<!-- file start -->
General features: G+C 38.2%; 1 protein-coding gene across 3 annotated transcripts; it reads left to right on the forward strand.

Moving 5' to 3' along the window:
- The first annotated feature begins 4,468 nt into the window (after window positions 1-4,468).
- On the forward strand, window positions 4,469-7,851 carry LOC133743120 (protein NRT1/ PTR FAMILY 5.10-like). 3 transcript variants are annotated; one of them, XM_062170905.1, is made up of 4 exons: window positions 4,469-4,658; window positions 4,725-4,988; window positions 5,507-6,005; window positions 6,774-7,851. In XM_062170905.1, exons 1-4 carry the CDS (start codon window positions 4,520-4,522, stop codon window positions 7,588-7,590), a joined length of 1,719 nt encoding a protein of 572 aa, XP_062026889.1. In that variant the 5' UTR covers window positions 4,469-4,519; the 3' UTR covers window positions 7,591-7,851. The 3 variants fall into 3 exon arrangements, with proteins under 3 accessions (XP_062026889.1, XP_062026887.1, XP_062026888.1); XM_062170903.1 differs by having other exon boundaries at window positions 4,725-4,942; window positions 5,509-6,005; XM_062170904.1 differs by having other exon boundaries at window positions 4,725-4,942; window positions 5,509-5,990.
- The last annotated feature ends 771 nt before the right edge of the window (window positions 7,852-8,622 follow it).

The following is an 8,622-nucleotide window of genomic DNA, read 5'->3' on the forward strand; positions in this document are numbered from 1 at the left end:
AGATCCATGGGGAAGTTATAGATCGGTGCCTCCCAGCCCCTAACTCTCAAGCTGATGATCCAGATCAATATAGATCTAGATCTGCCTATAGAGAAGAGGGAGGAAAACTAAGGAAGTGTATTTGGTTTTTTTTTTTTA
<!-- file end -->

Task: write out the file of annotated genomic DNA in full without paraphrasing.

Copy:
General features: G+C 38.2%; 1 protein-coding gene across 3 annotated transcripts; it reads left to right on the forward strand.

Moving 5' to 3' along the window:
- The first annotated feature begins 4,468 nt into the window (after window positions 1-4,468).
- On the forward strand, window positions 4,469-7,851 carry LOC133743120 (protein NRT1/ PTR FAMILY 5.10-like). 3 transcript variants are annotated; one of them, XM_062170905.1, is made up of 4 exons: window positions 4,469-4,658; window positions 4,725-4,988; window positions 5,507-6,005; window positions 6,774-7,851. In XM_062170905.1, exons 1-4 carry the CDS (start codon window positions 4,520-4,522, stop codon window positions 7,588-7,590), a joined length of 1,719 nt encoding a protein of 572 aa, XP_062026889.1. In that variant the 5' UTR covers window positions 4,469-4,519; the 3' UTR covers window positions 7,591-7,851. The 3 variants fall into 3 exon arrangements, with proteins under 3 accessions (XP_062026889.1, XP_062026887.1, XP_062026888.1); XM_062170903.1 differs by having other exon boundaries at window positions 4,725-4,942; window positions 5,509-6,005; XM_062170904.1 differs by having other exon boundaries at window positions 4,725-4,942; window positions 5,509-5,990.
- The last annotated feature ends 771 nt before the right edge of the window (window positions 7,852-8,622 follow it).

The following is an 8,622-nucleotide window of genomic DNA, read 5'->3' on the forward strand; positions in this document are numbered from 1 at the left end:
AGATCCATGGGGAAGTTATAGATCGGTGCCTCCCAGCCCCTAACTCTCAAGCTGATGATCCAGATCAATATAGATCTAGATCTGCCTATAGAGAAGAGGGAGGAAAACTAAGGAAGTGTATTTGGTTTTTTTTTTTTA